SALT LAKE CITY – Sen. Mike Lee, R-Utah, and other fiscally conservative Senate colleagues are loudly protesting what they consider to be a $1 trillion blue-state bailout being considered in Congress.
In an April 30 letter to President Donald Trump, Lee and four like-minded senators voiced their opposition to any additional stimulus funding to states the might be used “to bail out unfunded pensions, reward decades of state mismanagement or incentivize states to become more reliant on federal taxpayers.”
That same day, House Speaker Nancy Pelosi, D-California, argued that state and local governments need $1 trillion in federal financial support to prevent layoffs as their revenues shrink due to the Coronavirus shutdown.
“Many jurisdictions are facing rising costs from the health pandemic and plummeting revenues from the economic shutdown.” Pelosi argued. “The best way America can support front-line community workers is to make sure that they don’t lose their jobs to budget cuts.”
But Sen. Lee says that some state and localities are advocating that a future Coronavirus response measure be used as “a piggy bank” for prior expenses that are unrelated to the ongoing pandemic.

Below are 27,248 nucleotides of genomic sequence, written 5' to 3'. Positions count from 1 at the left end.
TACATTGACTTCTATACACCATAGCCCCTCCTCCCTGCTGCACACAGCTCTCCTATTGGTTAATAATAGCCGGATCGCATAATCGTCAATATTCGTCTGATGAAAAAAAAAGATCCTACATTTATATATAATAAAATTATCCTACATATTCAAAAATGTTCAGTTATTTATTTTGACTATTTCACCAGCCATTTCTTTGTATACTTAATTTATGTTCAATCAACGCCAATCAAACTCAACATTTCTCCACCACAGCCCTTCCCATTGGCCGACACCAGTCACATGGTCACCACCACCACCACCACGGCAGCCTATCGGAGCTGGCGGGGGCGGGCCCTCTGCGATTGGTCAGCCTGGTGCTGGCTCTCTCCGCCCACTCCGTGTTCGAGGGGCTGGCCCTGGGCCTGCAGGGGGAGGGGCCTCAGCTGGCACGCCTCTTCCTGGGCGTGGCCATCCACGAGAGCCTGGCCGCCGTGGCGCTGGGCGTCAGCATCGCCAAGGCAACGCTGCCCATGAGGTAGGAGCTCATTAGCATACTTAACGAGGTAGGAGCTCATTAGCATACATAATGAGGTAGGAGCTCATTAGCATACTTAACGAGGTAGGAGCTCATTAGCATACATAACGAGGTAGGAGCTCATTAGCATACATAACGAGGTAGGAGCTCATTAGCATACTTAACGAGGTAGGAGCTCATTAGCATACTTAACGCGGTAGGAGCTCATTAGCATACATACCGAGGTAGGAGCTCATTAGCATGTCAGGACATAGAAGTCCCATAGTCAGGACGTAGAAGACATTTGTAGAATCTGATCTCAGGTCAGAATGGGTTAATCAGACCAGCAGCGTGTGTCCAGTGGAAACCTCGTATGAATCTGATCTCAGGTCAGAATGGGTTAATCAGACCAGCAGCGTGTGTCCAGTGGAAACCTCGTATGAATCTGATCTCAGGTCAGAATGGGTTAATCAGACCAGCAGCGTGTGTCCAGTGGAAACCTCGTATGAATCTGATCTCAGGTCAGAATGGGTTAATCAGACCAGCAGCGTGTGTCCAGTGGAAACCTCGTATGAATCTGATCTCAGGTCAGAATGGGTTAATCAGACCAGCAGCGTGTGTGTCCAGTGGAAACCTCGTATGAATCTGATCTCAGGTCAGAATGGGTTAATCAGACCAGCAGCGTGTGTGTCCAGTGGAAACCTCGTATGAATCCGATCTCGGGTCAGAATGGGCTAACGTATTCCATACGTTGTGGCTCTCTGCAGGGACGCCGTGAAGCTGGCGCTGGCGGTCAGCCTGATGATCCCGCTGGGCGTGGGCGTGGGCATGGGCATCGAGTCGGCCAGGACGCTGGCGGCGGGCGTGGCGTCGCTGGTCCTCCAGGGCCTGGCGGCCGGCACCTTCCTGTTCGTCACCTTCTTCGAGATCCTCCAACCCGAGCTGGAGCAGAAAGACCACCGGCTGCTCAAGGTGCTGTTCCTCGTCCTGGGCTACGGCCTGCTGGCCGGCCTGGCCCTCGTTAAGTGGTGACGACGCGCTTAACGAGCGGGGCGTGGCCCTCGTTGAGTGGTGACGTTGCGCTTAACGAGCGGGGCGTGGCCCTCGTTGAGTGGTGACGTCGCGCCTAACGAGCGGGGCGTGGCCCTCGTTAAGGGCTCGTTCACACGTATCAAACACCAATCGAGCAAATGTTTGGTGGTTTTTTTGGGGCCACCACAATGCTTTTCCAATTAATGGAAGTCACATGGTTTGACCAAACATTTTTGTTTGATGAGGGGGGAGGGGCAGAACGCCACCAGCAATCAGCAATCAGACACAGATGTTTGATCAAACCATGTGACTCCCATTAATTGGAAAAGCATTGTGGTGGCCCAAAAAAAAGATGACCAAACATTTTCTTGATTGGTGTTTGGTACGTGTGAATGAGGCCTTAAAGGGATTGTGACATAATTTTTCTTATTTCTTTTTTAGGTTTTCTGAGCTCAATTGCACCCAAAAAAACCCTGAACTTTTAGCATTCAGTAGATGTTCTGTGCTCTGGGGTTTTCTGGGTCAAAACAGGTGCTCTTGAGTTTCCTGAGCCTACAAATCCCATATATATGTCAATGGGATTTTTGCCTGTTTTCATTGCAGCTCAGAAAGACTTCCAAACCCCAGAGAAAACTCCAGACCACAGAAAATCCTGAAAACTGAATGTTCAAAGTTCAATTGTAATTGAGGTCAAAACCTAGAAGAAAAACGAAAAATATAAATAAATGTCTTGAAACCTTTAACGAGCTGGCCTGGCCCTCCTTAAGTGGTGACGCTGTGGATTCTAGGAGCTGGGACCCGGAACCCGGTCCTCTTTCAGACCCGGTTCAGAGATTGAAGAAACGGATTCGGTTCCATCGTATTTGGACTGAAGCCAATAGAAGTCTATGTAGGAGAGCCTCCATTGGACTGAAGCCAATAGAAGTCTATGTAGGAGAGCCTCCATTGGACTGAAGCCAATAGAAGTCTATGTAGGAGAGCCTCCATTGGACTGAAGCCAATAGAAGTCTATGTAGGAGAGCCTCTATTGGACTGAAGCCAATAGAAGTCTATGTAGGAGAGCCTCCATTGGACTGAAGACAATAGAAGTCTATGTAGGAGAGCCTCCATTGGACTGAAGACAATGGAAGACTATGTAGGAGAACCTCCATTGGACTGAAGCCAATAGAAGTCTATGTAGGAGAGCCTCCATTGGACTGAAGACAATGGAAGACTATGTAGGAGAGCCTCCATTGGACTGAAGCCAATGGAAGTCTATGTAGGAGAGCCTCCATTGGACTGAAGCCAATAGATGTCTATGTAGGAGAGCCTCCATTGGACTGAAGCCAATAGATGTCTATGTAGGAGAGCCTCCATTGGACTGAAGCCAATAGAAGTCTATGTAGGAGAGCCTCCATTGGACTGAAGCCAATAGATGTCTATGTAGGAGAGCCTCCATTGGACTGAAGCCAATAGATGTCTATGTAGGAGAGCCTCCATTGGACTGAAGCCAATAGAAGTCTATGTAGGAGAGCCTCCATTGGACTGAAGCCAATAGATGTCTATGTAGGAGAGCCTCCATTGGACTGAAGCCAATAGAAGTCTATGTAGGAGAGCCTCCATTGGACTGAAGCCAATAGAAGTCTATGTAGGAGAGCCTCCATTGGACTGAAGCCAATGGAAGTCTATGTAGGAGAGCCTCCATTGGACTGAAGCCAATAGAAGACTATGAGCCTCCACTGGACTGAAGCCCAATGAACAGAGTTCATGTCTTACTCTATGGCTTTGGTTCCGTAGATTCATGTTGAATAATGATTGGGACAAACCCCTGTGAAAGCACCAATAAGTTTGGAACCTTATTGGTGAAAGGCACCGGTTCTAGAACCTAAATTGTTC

“States like New York are calling for billions in unrestricted aid,” according to the senators’ letter to Trump. “Not just money for Coronavirus recovery, but also for pre-existing state programs and debts. New York’s rainy day fund is one of the lowest in the nation and the state owes over $450 billion in unfunded pension and post-employment benefits.
“Other states are in even worse shape. Illinois has already requested a $40 billion bailout, most of which would go to pension and budget shortfalls caused by decades of fiscal mismanagement.”
The senators also pointed out that the national debt is already projected to top $25 trillion by the end of the year.
After initially rejecting Democrats’ demand for another round of Coronavirus recovery spending, Senate Majority Leader Mitch McConnell has softened his stand in recent days, suggesting that he is open to negotiate about financial support for state and local governments.
Even Sen. Lee and his colleagues – GOP Senators Ted Cruz of Texas, Rick Scott of Florida, Ron Johnson of Wisconsin and Mike Enzi of Wyoming – are not entirely opposed to that type of assistance.
“We are supportive of funding to respond to the Coronavirus and support our frontline workers,” they emphasize. “But we cannot allow states and localities to get a blank check from American taxpayers to fund areas of their budgets that have nothing to do with the Coronavirus.”
Recent comments from Trump seem to hint that the President is prepared to drive a hard bargain with Congress on this topic.
“We’ll have to see what happens,” Trump replied when asked about funding assistance for state and local government at a recent Coronavirus briefing at the White House.
“If we do that, “ the President added, “we’ll have to get something for it.”